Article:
At this time, we are following public health recommendations and request that you come to your appointment alone. If it is your first appointment with an oncologist, you can bring one support person with you. We recognize the importance of support during your cancer treatment and we will work with you to involve your support people via phone or video during any of your visits with us. If you or your loved one have unique care needs such as mobility concerns or have a designated substitute decision maker, and feel that you cannot come to your appointment alone, please contact your cancer care team to discuss your concerns.

How will the Cancer Center or my local hospital protect me?

NSHA hospitals and clinics are taking steps to keep infected patients away from those who may be at risk. Before your appointment, your care team will phone you to ask questions about overall health and recent travel. We may ask some patients to wait in a separate room or to reschedule until they are feeling better if they have symptoms.

We are also taking extra steps to clean and disinfect surfaces throughout hospitals and clinics. We provide hand sanitizers throughout all hospitals and can provide masks to patients who have respiratory symptoms such as cough.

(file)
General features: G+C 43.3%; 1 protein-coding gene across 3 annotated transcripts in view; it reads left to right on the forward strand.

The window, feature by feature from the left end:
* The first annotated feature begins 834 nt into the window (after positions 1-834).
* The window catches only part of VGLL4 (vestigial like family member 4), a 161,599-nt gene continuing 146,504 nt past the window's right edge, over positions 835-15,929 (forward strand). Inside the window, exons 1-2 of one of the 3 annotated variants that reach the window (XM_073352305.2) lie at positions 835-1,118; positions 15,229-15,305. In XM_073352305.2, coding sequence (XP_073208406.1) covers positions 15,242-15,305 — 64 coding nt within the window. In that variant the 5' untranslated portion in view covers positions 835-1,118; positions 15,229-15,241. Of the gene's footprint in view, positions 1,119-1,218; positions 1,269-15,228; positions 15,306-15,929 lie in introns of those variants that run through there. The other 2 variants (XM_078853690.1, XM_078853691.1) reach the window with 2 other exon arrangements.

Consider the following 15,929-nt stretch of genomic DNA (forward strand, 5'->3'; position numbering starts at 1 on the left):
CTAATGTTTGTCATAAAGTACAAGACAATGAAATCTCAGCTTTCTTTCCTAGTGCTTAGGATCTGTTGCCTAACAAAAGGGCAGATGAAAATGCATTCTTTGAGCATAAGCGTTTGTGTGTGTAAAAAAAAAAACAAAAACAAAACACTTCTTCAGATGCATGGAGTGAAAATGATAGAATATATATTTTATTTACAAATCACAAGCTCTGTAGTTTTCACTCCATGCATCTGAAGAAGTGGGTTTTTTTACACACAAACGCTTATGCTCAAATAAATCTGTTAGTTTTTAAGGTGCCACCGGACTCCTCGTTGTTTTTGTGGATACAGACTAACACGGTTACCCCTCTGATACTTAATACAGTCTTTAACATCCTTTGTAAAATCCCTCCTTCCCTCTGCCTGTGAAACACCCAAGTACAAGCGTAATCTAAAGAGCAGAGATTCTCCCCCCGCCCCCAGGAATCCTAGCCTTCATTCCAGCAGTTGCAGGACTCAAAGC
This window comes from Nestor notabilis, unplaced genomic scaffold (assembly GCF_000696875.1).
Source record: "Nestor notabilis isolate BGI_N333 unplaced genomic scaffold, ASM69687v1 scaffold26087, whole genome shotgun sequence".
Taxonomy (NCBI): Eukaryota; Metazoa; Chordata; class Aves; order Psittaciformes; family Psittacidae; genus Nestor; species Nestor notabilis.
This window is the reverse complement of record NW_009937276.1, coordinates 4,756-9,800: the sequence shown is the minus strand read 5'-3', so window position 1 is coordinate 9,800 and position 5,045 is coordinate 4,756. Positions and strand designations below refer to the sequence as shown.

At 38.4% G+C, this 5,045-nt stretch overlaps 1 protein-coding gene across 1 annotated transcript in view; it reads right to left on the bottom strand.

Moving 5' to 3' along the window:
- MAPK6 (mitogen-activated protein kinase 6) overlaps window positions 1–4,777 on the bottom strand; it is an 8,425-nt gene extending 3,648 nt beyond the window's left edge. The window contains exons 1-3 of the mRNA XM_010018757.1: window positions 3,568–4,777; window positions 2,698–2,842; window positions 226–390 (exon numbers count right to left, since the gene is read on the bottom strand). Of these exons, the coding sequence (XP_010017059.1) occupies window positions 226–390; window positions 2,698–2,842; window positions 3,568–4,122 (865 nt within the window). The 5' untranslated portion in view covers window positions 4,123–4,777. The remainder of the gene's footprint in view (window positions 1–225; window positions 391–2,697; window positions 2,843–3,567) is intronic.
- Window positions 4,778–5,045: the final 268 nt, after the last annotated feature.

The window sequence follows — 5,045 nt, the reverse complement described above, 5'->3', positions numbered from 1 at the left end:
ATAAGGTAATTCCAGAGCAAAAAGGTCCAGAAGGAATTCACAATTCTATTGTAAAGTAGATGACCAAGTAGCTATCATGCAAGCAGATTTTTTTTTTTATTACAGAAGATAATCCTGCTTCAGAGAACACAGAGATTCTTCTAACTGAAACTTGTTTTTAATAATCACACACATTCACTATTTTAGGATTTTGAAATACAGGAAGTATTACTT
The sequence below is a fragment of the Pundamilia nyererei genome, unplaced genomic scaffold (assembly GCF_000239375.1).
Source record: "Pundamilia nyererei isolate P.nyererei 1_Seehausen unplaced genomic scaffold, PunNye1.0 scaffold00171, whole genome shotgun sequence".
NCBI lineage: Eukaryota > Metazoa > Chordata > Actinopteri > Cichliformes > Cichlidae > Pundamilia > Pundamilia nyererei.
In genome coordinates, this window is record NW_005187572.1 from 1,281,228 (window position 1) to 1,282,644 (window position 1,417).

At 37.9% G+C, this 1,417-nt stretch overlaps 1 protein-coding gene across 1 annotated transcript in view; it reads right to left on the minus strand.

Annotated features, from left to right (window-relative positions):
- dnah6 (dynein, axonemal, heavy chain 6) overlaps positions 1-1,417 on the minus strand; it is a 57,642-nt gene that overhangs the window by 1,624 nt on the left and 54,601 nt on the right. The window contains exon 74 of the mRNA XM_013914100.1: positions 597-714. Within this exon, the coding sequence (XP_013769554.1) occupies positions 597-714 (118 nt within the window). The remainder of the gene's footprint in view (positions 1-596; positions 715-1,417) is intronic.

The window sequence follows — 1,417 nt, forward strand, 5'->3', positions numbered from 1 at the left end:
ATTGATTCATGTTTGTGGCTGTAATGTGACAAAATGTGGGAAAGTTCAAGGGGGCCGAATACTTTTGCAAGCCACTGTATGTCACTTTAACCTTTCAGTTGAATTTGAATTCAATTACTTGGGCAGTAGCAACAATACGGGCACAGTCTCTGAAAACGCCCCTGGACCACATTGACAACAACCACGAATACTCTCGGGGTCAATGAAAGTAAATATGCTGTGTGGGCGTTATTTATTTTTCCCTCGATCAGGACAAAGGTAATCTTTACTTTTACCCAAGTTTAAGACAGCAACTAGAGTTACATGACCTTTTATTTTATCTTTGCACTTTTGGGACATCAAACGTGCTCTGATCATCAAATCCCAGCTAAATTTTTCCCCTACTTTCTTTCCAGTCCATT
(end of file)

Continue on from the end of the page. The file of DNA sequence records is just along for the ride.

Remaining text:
Will my cancer care team still care for me if I get sick?

Yes. Your care is our top priority. Although we may change some ways we care for you, we will never put your care or health at risk.

I am struggling with worry and anxiety. Where can I get support?

It is understandable to feel anxious and concerned at this time given the current situation. You can help yourself by:

  • Staying informed by listening to trusted sources of news like the Nova Scotia Health Authority, Government of Nova Scotia and Health Canada.
  • Limiting your time watching, reading, or listening to news stories, including social media, hearing about the pandemic repeatedly can be upsetting.
  • Taking care of your body: Taking slow deep breaths, stretch, or meditate.
  • Eating healthy, well-balanced meals, be physically active, get plenty of sleep
  • Avoiding alcohol and drugs.
  • Making time to relax by focusing on yourself and doing activities you enjoy.
  • Connecting with others, talking with people you trust about your concerns and how you are feeling.
  • Maintaining a sense of hope and keep things in perspective

If you are having a lot of difficulty coping with worry and anxiety about COVID-19 because you have cancer, please call the local number below for information and support:

  • Halifax Regional Municipality: 902-240-8129
  • Cape Breton: 902-567-8551
  • Antigonish/Guysborough/Richmond and South Eastern Inverness: 902-863-2830 Ext 4707
  • Yarmouth/Shelburne/Digby: 902-749-1523
  • Lunenburg and Queens County: 902-527-5820 or email
  • Kings/Annapolis County: 902-690-3700
  • For all other parts of the province call toll-free: 1-866-599-2267

Support to stop smoking

Tobacco-Free Nova Scotia offers personalized and non-judgmental support to help you quit and stay quit. Whether you’re thinking about quitting or having some setbacks, trained counsellors can help you each step of the way. All services are free and confidential. You can find out all about the supports offered at Tobacco-Free N.S. on their website at 

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Reference: Adapted from the Cancer Council of Australia, Centers for Disease Control and the Canadian Psychological Association.